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I went to brunch last weekend and, when the server handed us the bill, she said a 20% service fee was added to cover her benefits and health insurance, but that it was not a tip.
I am absolutely supportive of paying restaurant and waitstaff a living wage and they deserve to have benefits. But I wish that the restaurant would have just baked it into their prices.
No one would have flinched if our meal was just $3 more, but the way it was broken out was just weird and struck us the wrong way. It put everyone in a weird position, especially the server, who had to explain that to us.
Is this a trend in restaurants now?
More restaurants are charging service fee, but they are doing so in lieu of tips. While other restaurants are adding a low service fee — often up to 10% of the bill — to pay for what they say are higher health costs. However, adding 20% to the bill risks robbing servers of their tips — if customers are expected to tip on top of that.
It’s a legally precarious area. Under some state laws, a service charge should be considered a gratuity unless it’s completely “unreasonable” to assume the fee is for services rendered. That’s probably why your waitress was instructed by the manager to point out the charge, and tell you that it was to cover benefits.
Restaurant workers have had to deal with low and unsteady wages during the pandemic, unpredictable and long hours and often few benefits, a situation that has been exacerbated by two years of recurring waves of COVID-19 that closed many restaurants, and left many more struggling to survive.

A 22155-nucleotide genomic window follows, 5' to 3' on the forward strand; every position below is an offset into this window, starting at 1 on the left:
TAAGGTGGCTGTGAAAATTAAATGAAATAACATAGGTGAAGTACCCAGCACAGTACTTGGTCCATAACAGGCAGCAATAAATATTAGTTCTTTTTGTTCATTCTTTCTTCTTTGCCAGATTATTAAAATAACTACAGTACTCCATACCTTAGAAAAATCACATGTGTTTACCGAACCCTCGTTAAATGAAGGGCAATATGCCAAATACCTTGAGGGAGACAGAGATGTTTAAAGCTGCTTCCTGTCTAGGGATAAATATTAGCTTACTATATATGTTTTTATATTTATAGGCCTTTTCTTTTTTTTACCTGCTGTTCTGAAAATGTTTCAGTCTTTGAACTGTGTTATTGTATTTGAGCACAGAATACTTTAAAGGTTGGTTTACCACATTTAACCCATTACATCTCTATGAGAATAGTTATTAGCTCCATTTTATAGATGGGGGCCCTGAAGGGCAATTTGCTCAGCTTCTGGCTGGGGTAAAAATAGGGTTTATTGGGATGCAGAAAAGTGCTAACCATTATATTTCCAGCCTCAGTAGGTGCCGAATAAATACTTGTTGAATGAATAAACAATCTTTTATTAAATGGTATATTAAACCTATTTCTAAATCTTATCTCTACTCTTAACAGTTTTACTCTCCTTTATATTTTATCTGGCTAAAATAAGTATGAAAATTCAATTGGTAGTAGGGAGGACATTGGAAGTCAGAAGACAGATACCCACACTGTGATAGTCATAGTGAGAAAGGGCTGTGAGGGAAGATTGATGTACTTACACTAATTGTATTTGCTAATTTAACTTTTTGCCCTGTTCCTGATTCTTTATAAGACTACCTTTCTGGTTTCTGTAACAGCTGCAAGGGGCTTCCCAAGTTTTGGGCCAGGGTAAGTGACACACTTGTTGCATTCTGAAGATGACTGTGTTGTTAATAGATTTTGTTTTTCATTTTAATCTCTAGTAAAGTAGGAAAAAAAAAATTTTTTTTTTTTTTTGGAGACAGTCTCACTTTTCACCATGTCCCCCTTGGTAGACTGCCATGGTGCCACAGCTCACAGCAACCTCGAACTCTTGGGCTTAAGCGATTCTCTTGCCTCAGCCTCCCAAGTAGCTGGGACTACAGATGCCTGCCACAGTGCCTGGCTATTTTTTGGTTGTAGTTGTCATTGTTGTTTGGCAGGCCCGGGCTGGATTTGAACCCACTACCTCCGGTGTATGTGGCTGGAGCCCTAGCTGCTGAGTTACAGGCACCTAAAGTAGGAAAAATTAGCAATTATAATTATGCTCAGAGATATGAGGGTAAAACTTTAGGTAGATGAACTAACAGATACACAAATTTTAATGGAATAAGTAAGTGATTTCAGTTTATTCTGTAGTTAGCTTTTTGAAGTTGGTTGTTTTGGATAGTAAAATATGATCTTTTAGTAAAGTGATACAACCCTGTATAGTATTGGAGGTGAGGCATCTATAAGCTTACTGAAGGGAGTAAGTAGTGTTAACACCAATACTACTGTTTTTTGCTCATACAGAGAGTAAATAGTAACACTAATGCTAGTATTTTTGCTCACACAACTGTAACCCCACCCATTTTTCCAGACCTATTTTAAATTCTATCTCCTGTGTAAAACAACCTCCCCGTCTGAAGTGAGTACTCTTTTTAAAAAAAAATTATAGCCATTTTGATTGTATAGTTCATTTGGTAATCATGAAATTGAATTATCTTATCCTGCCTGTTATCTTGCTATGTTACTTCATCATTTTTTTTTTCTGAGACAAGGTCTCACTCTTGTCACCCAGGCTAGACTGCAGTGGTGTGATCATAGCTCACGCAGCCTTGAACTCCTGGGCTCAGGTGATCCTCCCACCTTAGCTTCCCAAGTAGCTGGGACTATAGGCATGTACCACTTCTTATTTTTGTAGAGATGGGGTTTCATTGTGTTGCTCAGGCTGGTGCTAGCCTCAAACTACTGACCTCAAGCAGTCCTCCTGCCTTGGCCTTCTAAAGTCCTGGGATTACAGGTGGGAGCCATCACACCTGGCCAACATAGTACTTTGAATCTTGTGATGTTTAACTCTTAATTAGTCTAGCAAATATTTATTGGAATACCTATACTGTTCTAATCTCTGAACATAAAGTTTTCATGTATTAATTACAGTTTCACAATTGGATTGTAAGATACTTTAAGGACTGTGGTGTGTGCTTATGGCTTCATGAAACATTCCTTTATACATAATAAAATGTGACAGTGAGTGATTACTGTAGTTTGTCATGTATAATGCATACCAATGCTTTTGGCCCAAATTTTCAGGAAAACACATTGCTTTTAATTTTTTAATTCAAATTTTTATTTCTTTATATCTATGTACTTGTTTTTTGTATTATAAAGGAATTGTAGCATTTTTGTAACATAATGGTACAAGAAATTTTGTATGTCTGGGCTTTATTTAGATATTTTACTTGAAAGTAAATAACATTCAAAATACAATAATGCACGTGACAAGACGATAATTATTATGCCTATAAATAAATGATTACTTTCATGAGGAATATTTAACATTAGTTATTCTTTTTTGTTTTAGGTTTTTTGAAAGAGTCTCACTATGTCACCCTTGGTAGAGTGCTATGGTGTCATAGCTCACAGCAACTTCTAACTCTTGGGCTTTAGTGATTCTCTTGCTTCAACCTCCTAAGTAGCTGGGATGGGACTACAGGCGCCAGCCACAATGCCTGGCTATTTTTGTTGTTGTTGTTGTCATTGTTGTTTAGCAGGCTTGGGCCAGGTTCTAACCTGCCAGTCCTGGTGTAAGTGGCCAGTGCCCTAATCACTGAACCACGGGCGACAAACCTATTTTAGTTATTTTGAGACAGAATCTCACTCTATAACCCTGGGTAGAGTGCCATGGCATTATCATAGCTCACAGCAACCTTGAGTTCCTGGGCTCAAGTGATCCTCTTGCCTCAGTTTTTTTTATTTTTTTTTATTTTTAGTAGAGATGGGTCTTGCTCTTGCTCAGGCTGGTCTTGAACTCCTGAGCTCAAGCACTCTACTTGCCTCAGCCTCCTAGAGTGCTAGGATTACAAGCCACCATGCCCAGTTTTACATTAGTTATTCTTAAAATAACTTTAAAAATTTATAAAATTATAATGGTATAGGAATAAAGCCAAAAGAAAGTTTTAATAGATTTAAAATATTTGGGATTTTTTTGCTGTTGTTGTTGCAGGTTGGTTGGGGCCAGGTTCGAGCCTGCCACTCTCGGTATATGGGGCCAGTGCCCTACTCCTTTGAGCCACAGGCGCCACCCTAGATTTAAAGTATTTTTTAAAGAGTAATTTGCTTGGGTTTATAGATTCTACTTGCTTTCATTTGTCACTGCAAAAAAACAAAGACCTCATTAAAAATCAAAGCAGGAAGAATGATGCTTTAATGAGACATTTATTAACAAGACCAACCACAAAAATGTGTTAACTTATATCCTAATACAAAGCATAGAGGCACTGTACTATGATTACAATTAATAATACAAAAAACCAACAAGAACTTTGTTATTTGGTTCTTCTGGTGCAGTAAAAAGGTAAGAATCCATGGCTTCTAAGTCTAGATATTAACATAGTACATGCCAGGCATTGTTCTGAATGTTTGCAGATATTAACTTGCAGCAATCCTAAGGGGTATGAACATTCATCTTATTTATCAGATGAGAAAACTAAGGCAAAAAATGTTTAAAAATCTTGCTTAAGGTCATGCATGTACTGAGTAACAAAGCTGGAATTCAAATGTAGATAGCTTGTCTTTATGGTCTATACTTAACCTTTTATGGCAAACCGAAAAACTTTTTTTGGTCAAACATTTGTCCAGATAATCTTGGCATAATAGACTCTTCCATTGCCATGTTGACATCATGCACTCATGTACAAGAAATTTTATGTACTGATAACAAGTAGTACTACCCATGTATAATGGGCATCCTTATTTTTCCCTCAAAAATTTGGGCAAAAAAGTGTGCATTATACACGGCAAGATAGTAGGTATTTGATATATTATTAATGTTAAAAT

The Larkin Hoffman law firm says such restaurant service charges can often be ambiguous: “Saying that a service charge is ‘mandatory’ under state law is not accurate when the state does not require businesses to add the service charge,” it says. Importantly, this can also impact a server’s actual tips.
“The increased use of service fees has generated significant discussion among customers and service-industry groups,” the firm adds. “Some opponents say they would rather see increased prices with postings explaining the increase or touting the benefits the increases provide.”
Service staff are among the least well-paid workers. Nearly one-third of U.S workers earn “poverty-level wages” of less than $15 an hour, according to recent data analysis from the global poverty charity Oxfam, which found that 51.9 million U.S. workers make less than $15 an hour, or $31,200 a year.
The federal minimum wage in the U.S. is currently $7.25 an hour and was last increased in 2009, although several states pay more than that and others require employers to pay tipped employees a minimum cash wage above the minimum cash wage required under the federal Fair Labor Standards Act.
Some restaurants have eliminated tips altogether, but included a 20% service charge that goes directly to the workers to level the playing field in a time when some customers are under tipping and/or behaving in a way that makes wait staff feel uncomfortable or even unsafe. But that is not what happened in your case.
The restaurant industry has made efforts in recent times to support and protect their workers. Last year, One Fair Wage, an advocacy group for service staff, released a report that said over a two-week period, 1,600 restaurants across 41 states raised wages to pay the full minimum wage — with tips on top of that.
Those restaurants paid an average wage of about $13.50 an hour, the report said, but the vast majority of restaurants in those states paid a sub-minimum wage of $5 or less. “The pandemic exacerbated the economic instability and vulnerability of tipped workers receiving a sub-minimum wage,” the report added.
Food costs are going up as inflation hits a 40-year high, and it’s a difficult time for restaurants trying to win back both workers and customers. Whatever you decide to do with the service charge — whether you dispute it or pay it — make sure you tip the server in cash. Ultimately, they are the ones who end up paying the price.
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